The Eagles loaded the bases in the sixth after Shimauchi singled with one out to start the threat, but Ojima popped up Tatsumi on a good cutter up and in.

Shimauchi beat out a leadoff single to open the eighth and pinch-runner Yuya Ogo was sacrificed to second. An intentional walk put two on for pinch-hitter Hiroto Kobukata, and his single did the damage. Sasaki got a double play to limit the damage but Sung Chia-hao struck out the side, starting with Leonys Martin and Laird to end it with his seventh save.

Thursday’s starting pitchers

Carp vs BayStars: Mazda Stadium 6 pm, 5 am EDT

Daichi Osera (9-5, 3.27) vs Masaya Kyoyama (2-6, 4.44)

Active roster moves 10/27/2021

Deactivated players can be re-activated from 11/6

Central League


SwallowsP14Hirotoshi Takanashi
SwallowsP17Noboru Shimizu
SwallowsP37Scott McGough
SwallowsIF5Shingo Kawabata

Also, the Hanshin Tigers deactivated their entire roster.

Pacific League


EaglesIF5Eigoro Mogi
FightersP15Naoyuki Uwasawa
FightersP41Bryan Rodriguez
FightersOF4Yuya Taniguchi
FightersOF66Chusei Mannami

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Points of view

Was I ever wrong.

I thought the 2021 Hall of Fame votes were clearly in the rearview mirror until today’s story about Nobuhiko Matsunaka coaching the Lotte Marines in spring training.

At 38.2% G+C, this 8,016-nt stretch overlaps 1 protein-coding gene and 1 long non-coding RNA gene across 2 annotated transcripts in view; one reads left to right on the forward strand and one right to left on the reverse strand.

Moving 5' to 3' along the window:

When rushing to cast my Hall of Fame vote, I admit only glancing at the ballot’s pitchers on the ballot and may have underestimated what good arguments some of them have for inclusion. Yet, there was little doubt in my mind Matsunaka was the best choice of the bunch, a guy the Players’ Division voters should have intentionally walked into the Hall of Fame.

When I saw the story about Matsunaka, however, it reminded me that he was named on a piddly 17 percent of the ballots, and the way voting can be skewed by how “journalists” see a player. That’s because Matsunaka was complicated.

It wasn’t just his triple crown stats that made him such a strong candidate. There are players who are always alert on the field, who over and over make good decisions on tough plays. That was Matsunaka — at least the part of his game that constantly amazed me — his ability to advance on fly balls that many faster players would never have risked.

He is a big guy who was never overly fast, but I never saw a player so good at scoring from third on flies hit so shallow into the outfield. Matsunaka was, for a while at least, the team’s unofficial morale officer. When Julio Zuleta first arrived with the team, he told me Matsunaka took him under his wing to provide some of the extra support that new guys — particularly new imports — often need.

Trey Hillman said Matsunaka was one of the two players, the other was Takeshi Yamasaki, who always greeted him at the start of a series, showing him the kind of respect players often give to opposing Japanese managers.